Answers from Inside - Convicted robbers talk about what to do to avoid being a victim

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Convicted robbers talk about what to do to avoid being a victim.

Aggravated robberies in Houston are incredibly violent, fast and sometimes completely random crimes.

Gail Stalarow was robbed at gunpoint in Meyerland last April.

"I prayed she would shoot me in the stomach and not the heart," Stalarow said.

Her robbers were caught, with the invaluable assistance of Crimestoppers, she says, but that doesn't mean it's over for her.

"Life changing," she said. "In the moment, I was paralyzed."

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In this extended clip from our prison interview, an armed robber explains what he did with his money.



Like two-thirds of all robbery victims, the robber shoved a gun toward Gail right away, demanding 'everything.'

"I would tell anybody, you have to comply," Stalarow said.

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Ted Oberg talks to an armed robbery victim in Meyerland.



In our surveys, 85 percent of the armed robbers told us compliance is the best advice - without it, some robbers told us they get very violent.

"Me personally?" asked convicted robber Alex Trejo. "I am going to tell you to shut up and then I will hit you."

"I can't get into the mind of a criminal, but obviously, you got them to talk," Staralow said.

Answers From Inside - Convicted robbers speak from behind bars

Armed robberies in Houston are up very slightly year over year. There's one nearly every hour of every day.

Keep scrolling for a list of tips to avoid becoming a victim and what to do if you're ever face-to-face with a robber.


ABC13 sent surveys to hundreds of Texas convicts looking for the reasons why they did what they did and how to keep you safe.



One convicted armed robber told us from inside prison he walked up to his victims and pistol-whipped them before demanding money.



Another said there's nothing you can do to avoid becoming a victim. But others said the opposite, saying there are things that you can do, answers we found by talking to the prisoners themselves behind bars.

"[It felt] like I had control of their life," Alex Trejo said.



Trejo was arrested in Harris County in 2015. He was convicted and sentenced to 17 years in prison.

He didn't know how many people he robbed. 'A lot', he told us.

In the survey, 77 percent of the aggravated robbers admitted they'd committed more than the crime they were serving time for.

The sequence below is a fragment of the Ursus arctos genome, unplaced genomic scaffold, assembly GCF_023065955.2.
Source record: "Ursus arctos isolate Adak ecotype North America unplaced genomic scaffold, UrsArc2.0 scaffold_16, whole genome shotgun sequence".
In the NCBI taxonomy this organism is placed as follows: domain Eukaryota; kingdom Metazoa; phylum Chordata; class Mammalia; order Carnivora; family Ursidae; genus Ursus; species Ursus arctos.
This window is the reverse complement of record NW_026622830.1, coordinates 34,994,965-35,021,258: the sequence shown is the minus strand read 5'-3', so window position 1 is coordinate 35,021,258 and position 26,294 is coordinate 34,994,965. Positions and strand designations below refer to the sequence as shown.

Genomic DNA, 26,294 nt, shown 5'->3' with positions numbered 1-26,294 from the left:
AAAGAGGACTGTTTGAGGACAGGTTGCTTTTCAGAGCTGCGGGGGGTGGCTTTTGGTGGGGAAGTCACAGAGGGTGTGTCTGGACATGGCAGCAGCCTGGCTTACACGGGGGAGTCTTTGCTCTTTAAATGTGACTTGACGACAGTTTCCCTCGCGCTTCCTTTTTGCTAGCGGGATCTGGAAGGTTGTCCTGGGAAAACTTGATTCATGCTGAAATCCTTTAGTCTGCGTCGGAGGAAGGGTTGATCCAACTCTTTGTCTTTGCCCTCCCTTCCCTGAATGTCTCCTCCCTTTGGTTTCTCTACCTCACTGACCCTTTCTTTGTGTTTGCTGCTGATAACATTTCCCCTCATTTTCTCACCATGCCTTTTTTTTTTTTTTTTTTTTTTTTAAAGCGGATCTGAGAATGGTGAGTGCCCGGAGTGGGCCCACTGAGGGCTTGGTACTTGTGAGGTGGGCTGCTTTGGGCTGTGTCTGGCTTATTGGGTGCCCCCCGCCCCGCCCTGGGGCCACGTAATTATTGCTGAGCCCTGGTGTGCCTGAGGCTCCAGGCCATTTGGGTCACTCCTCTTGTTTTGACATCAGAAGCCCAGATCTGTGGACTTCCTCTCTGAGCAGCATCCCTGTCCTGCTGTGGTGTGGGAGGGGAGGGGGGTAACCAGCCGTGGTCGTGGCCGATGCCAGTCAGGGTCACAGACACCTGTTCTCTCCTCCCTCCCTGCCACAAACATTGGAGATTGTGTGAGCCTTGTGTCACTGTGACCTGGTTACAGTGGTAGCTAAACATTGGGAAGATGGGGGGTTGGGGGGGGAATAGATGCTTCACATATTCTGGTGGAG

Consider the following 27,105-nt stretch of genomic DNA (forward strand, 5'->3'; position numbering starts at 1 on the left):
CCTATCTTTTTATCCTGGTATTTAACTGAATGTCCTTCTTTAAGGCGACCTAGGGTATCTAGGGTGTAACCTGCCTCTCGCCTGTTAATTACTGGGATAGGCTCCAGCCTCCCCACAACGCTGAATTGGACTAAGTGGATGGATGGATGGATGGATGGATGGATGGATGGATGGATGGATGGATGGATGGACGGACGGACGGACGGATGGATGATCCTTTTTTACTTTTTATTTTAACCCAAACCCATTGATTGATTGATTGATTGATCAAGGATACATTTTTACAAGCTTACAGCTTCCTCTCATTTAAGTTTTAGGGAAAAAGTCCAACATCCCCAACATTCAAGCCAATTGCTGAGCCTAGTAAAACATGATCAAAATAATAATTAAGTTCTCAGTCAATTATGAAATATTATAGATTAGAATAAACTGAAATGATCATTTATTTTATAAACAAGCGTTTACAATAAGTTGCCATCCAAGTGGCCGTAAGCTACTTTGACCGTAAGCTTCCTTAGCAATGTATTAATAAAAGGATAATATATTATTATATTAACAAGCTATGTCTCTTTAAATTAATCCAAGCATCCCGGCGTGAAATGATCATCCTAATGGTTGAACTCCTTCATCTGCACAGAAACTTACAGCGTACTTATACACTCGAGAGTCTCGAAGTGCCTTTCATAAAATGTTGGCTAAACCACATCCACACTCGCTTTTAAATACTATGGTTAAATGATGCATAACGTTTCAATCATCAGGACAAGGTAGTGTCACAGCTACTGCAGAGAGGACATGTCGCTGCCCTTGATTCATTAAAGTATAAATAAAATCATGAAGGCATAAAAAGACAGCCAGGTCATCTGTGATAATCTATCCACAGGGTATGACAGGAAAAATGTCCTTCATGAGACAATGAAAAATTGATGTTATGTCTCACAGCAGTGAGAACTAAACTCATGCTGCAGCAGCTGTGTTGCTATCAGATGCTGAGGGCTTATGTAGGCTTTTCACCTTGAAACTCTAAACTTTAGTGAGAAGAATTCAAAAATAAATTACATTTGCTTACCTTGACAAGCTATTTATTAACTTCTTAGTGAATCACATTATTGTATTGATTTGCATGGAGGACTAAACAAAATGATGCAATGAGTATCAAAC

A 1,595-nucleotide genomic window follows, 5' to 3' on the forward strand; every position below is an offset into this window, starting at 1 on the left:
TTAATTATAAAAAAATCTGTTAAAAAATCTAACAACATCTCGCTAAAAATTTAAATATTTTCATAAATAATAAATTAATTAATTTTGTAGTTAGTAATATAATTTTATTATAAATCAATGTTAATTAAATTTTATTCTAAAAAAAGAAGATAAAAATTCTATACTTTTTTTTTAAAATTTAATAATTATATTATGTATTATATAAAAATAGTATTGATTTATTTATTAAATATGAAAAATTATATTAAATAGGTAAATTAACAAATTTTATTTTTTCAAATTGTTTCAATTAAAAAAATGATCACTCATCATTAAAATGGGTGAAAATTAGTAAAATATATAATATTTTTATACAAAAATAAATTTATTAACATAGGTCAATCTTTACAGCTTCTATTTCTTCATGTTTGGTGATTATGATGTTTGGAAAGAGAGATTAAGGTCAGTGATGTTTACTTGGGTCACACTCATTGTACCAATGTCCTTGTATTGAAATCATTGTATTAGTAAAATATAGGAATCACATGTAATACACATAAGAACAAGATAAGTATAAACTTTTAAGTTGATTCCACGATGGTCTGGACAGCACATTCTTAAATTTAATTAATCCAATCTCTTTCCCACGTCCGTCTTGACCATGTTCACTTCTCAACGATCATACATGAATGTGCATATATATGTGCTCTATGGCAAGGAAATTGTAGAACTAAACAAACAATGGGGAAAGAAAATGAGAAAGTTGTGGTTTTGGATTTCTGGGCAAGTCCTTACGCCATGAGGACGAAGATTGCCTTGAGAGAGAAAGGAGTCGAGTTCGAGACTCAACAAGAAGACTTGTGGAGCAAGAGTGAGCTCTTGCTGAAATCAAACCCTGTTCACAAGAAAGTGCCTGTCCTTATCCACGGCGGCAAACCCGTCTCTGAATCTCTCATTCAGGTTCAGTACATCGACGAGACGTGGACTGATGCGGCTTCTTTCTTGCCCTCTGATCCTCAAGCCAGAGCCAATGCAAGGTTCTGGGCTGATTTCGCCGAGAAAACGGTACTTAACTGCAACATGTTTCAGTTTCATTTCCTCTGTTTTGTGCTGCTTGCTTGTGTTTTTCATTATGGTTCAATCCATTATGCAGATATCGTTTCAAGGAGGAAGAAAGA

One out of eight admitted to committing more than 20.

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Alyssa Gambino-Perales is another one of them.

"The adrenaline made me feel like nobody could touch me," Gambino-Perales said.

Don't confuse her small frame for a polite criminal. Like 71 percent of the armed robbers we spoke with, Gambino-Perales most often carried a gun and let her victims know she had it.

"I know I look innocent. I know. But out in the world, I can't explain how horrible I was. There were times people had to beg me not to hurt them," Gambino-Perales said.

She assured us this trip to prison will be her last. Her plan is to move away from everyone she knew in her old life of crime; she plans to move to her birth state of Colorado.

Of the armed robbers we surveyed, 67 percent always showed a gun to the victim from the start.

"If anyone has a gun to their face or body or leg, they will be scared," Gambino-Perales said.

Not everyone was that polite.

"Every time I rob somebody, they start screaming and yelling and doing all this, I hit them, pow, pistol whip them," Trejo said. "Pow! Shut up!"

Talking was apparently a big no-no.

"I'm going to ask them, where is it at? Give me the money," Floyd Johnson said. "They put their hands up and say, 'What are you doing?' That's already the first mess up, because they asked me, 'what am I doing'?"

Most are looking for cash, not drugs or booze or power.



Of our respondents, 91 percent said they robbed because they needed money.

And if you got picked - why?

"If I picked you, you're picked," Johnson said.

RELATED: Answers from Inside - Convicted rapists describe how best to protect yourself

74 percent of respondents said sex didn't matter.



Aside from kids or elderly people, age didn't matter.



52 percent said they looked for a victim who was alone. 23 percent looked for a big purse and 36 percent looked for fancy jewelry.



For Perales, it was shoes or a new phone.

"If they had a nice phone, I assumed they had money."



Trejo trolled social media.

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Alex Trejo talks about his crimes in a jail interview.



"Facebook and all that, people let me know," Trejo said. "They flaunt their money, watches, this and they got pictures."



Only 44 percent of respondents say victims fought back, most often just by screaming.

Only rarely did a victim pull a gun on the armed robbers themselves.



Running away seemed to be a decent strategy since "I am not going to chase you," Johnson said. "It exposes me."

The vast majority of those surveyed, 85 percent, said (somewhat self-servingly) the best thing was to give up the cash and comply quickly or risk an escalation of violence.

"I am not going to shoot you, but I am going to hit you," Johnson said. "I have to hit you in the head."

What would that do?

"A whole bunch of compliance," Johnson said.

RELATED: Answers From Inside - Killers and their guns

Tips from inside: Avoid becoming a victim

Do you have a story tip, idea or question for Ted Oberg Investigates? Let us know, at abc13.com/tedstips
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